“And what,” says the very supercilious young man in front of Grumpy, “may I do for you?”
He manages to bring out the word as if Grumpy was a particularly rancid specimen of squirrel-turd, and his hands instinctively twitch his magnificent flowing robes back from the edge of the step – back from Grumpy.
Grumpy looks up at him. He knows he’s contributing to the awkwardness of the situation by scowling fiercely, but the young man deserves a fierce scowl. Well, he deserves a fierce kick in the trousers, but since he isn’t wearing trousers, Grumpy will have to forgo that particular pleasure. “I’m here to see Snow White.”
He can see the young man’s indecision, whether to pretend not to hear Grumpy’s growl or to give way to his instinctive indignation at the request. Indignation wins. “Princess Snow is not at home to visitors at the moment.”
Not at home to me, you mean. Grumpy is done talking to pipsqueaks. “Heigh-ho!”
The traditional working-song yodel echoes around the cold reception room. (Grumpy would take a warm little cottage, or a glittering mine, over this empty grandeur any day.) The young man flinches back, face convulsing.
As the echoes die away, Grumpy folds his arms and waits.
“Gua—“, the young man starts, but Grumpy raises his eyebrows, and the young man falls silent.
Footsteps on the long marble staircase, skipping lightly down. “Grumpy!”
It is her voice – a little deeper, a little older, but still as bell-like and joyful as ever.
And then Snow White is jumping down the last few steps, running across the breadth of the grand reception-room, falling to her knees in front of Grumpy, and burying her face in his coat.
Grumpy feels awkward for a moment, but his desire to shock the young man wins out. He puts an arm around her shoulders. “There, there,” he mumbles, while raising a challenging eyebrow at the young man’s flabbergasted face. Shoo, he mouths.
The young man’s mouth opens and shuts.
And then he shoos.
“It’s not that I don’t love him,” Snow says contemplatively, kicking her feet, “but I do wish he was here more often. Does he have to hunt quite so much?”
Grumpy shifts on the garden bench and gives the matter some thought. He considers and discards the observation that in other countries, dwarfs are often on the hunting agenda. At least in this country, dwarfs are simply relegated to the borderlands and tolerated as long as they pay their (hefty) taxes. A dwarf-weight in diamonds per household, and they live in peace… “Hunting is what princes do.”
“It certainly seems like it,” Snow says, wrinkling her nose. “But Alexander’s brother Brian is a prince, and he doesn’t hunt.” She is thinner than Grumpy remembers, and he doesn’t like it. With all the hunting, surely they could be bothered to feed her. But then, she was just a child when Grumpy knew her; perhaps humans all grow thinner as they age. Eight years is a long time.
Snow is biting her lip, and Grumpy’s ears go up. “What is it?”
“It’s just…” She seems to be fighting to control a lip wobble. “It’s just good to see you!”
That hadn’t been what she had originally been going to say. Grumpy knows it. But he bows in the face of her forced cheerfulness, and says only, “Glad to hear it.”
“What brings you here after all this time?” Snow asks. “You said everyone was doing well – but is there anything you need? Anything I can help with?”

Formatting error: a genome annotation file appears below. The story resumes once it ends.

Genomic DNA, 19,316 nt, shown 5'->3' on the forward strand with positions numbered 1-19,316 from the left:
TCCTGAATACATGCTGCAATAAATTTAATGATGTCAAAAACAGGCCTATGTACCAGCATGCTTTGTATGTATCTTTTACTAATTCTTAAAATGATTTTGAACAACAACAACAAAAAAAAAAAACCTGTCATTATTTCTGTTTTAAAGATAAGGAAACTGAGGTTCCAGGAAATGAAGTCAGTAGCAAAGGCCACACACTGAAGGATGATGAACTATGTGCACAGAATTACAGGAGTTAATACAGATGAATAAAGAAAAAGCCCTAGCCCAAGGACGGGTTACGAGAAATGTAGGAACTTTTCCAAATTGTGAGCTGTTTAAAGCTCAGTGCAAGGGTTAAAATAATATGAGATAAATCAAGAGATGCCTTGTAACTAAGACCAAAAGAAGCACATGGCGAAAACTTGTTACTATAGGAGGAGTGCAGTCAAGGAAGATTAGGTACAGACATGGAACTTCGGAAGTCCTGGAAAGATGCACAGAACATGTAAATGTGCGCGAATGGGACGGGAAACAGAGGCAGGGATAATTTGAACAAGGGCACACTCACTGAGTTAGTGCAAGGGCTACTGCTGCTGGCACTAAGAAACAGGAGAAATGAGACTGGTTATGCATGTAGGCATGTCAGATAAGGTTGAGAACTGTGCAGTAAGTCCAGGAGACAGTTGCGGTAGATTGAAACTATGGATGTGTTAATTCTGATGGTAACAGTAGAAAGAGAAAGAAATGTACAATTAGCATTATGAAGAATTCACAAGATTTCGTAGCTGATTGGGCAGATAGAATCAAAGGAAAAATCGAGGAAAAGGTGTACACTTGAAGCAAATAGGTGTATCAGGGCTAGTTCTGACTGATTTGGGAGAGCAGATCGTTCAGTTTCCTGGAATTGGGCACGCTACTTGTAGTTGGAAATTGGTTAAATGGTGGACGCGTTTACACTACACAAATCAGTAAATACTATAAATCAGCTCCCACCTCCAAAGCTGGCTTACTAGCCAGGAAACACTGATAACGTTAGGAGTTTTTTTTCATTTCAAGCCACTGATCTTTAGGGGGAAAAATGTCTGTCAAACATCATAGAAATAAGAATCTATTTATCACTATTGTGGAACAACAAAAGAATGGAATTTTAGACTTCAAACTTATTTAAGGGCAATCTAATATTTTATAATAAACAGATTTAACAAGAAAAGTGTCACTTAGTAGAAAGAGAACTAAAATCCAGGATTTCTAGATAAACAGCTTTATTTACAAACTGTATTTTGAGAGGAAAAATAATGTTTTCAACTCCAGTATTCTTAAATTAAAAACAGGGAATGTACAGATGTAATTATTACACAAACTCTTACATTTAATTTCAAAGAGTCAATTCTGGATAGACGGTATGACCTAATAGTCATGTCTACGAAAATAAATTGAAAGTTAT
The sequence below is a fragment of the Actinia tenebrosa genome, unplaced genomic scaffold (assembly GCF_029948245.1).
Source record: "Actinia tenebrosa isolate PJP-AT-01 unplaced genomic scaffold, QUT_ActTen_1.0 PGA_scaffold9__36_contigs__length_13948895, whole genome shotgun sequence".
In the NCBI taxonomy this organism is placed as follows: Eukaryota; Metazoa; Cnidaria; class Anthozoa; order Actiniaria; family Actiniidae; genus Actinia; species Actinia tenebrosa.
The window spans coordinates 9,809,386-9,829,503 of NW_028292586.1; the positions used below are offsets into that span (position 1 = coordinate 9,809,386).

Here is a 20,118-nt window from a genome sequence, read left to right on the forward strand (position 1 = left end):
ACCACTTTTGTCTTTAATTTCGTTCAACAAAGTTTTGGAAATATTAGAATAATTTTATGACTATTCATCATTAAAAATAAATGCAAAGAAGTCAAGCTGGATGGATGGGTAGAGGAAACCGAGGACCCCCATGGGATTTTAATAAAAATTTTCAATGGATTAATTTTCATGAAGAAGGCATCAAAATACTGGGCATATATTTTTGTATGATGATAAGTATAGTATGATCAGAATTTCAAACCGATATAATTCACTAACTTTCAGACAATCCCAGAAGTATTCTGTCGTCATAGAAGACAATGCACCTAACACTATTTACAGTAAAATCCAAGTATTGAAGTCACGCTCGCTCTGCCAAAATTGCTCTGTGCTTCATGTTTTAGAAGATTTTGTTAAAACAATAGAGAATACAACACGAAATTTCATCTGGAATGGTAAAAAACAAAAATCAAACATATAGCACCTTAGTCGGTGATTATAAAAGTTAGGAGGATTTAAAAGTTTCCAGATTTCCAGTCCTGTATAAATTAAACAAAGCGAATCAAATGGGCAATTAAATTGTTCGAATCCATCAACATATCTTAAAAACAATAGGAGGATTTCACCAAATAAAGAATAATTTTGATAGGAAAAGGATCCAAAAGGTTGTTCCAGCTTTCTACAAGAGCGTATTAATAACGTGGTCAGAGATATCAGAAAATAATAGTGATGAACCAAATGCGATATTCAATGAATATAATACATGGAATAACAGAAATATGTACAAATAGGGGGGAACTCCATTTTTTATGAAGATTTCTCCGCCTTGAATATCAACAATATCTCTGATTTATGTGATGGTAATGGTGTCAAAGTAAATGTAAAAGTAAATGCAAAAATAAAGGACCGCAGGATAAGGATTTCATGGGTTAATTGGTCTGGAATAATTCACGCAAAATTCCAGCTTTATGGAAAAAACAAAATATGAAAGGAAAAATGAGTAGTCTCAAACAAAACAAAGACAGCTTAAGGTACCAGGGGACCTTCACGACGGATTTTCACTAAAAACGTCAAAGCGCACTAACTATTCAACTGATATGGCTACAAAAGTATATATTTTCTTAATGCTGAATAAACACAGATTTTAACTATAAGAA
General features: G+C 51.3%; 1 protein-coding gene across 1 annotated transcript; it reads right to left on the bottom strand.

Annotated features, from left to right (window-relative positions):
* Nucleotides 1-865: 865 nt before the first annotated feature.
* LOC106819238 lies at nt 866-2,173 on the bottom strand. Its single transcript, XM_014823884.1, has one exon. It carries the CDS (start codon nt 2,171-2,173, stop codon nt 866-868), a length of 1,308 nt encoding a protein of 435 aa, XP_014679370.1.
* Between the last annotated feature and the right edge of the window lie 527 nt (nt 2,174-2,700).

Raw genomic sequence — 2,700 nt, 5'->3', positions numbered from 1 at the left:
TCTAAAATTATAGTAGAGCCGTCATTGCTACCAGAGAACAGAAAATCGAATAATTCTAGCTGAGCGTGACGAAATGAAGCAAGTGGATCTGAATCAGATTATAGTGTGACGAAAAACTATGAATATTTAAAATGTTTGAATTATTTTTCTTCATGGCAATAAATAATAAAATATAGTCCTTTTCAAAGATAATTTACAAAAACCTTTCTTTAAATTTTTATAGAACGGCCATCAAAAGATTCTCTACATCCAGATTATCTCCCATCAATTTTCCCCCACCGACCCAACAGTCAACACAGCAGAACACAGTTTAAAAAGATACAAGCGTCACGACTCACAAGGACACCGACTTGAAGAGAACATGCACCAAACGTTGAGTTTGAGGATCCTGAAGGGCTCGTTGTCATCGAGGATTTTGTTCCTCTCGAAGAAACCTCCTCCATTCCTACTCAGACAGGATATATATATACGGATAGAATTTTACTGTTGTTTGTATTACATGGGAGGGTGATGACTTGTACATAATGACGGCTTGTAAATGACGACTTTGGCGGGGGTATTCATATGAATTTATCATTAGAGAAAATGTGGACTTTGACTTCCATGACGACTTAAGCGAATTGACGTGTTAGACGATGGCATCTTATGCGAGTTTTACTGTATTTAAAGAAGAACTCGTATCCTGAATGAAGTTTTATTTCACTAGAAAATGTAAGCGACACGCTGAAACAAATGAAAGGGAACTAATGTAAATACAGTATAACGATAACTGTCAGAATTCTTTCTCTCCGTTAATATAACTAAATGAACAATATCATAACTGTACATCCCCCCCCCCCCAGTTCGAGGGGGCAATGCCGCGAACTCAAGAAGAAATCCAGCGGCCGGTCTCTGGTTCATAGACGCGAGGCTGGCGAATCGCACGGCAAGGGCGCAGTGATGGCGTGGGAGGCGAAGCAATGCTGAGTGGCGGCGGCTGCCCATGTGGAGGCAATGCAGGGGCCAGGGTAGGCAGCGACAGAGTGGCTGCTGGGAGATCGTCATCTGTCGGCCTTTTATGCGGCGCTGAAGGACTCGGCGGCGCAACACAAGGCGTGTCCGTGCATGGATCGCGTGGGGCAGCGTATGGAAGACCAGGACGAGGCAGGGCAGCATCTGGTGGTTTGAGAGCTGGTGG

Grumpy makes a mental note to return to the topic later, but accepts the change of subject. “No. The mine is good, and we’re well.”
“Just wanted to see me, then?” Snow says, and smiles at him.
Grumpy finds himself fighting a blush, and hammers it down ruthlessly. “I’m on my Journey.”
Snow’s brow furrows. “Your journey?”
“Yes,” Grumpy says, but doesn’t elaborate.
Snow kicks her feet again, a thoughtful look on her face. “Well, how about pausing your journey here for a while? We could have such fun.”
Fun isn’t something Grumpy generally indulges in, but he looks at Snow’s smiling face and wonders for the first time what it might be like. “I can’t stay long. I must reach Birkenmine before winter.”
Snow jumps up from the bench, twirling in place. “Then let’s not waste time!”
The sun is warm on Grumpy’s bare head as they sit on the picnic blanket. These are the last days of summer, and he isn’t quite sure what he thinks of them; the mine is dark and warm and familiar, and the crisp clear air of a summer’s day is as foreign as the wide open fields around them.
“This is one of my favourite places,” Snow says, crumbling a piece of bread with her fingers absentmindedly. A bird flies down to coo at her and seize some of the crumbs. Of course it does.
“It’s pretty,” Grumpy says, noncommittally. ‘Pretty’ is one of those words which females use all the time – at least the females around the palace. He’s been here for three hours now, and he’s already lost count of the number of times simpering females have come up to Snow with the words, “Oh, you look so pretty today!” (Always followed by their nostrils flaring in alarm as they catch sight of Grumpy.)
“It’s serene,” Snow corrects. She sighs. “No one comes out here – the girls are afraid of getting their dresses dirty, and Alexander and his men are always off hunting. Except for Brian, but he’s always in the library.”
The hunting again. How many dead woodland animals can one palace need? Or is this entirely for sport? Grumpy looks at Snow’s pensive profile, as the bird eats daintily out of her hand.
He chews his mouthful of cheese slowly. “Do the animals still come when you sing?”